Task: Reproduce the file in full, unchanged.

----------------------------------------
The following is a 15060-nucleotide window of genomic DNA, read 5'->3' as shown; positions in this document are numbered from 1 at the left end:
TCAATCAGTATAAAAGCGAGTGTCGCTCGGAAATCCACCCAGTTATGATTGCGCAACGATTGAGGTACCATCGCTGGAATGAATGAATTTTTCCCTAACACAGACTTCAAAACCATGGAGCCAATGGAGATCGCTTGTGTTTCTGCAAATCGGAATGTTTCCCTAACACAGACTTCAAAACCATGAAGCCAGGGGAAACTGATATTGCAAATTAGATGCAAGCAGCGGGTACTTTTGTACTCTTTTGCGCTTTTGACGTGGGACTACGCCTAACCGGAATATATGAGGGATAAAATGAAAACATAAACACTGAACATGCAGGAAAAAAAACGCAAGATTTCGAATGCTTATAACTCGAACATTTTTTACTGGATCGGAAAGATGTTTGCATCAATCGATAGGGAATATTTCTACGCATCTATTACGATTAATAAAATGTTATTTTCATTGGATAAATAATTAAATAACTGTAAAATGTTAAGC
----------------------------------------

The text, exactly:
The following is a 15060-nucleotide window of genomic DNA, read 5'->3' as shown; positions in this document are numbered from 1 at the left end:
TCAATCAGTATAAAAGCGAGTGTCGCTCGGAAATCCACCCAGTTATGATTGCGCAACGATTGAGGTACCATCGCTGGAATGAATGAATTTTTCCCTAACACAGACTTCAAAACCATGGAGCCAATGGAGATCGCTTGTGTTTCTGCAAATCGGAATGTTTCCCTAACACAGACTTCAAAACCATGAAGCCAGGGGAAACTGATATTGCAAATTAGATGCAAGCAGCGGGTACTTTTGTACTCTTTTGCGCTTTTGACGTGGGACTACGCCTAACCGGAATATATGAGGGATAAAATGAAAACATAAACACTGAACATGCAGGAAAAAAAACGCAAGATTTCGAATGCTTATAACTCGAACATTTTTTACTGGATCGGAAAGATGTTTGCATCAATCGATAGGGAATATTTCTACGCATCTATTACGATTAATAAAATGTTATTTTCATTGGATAAATAATTAAATAACTGTAAAATGTTAAGC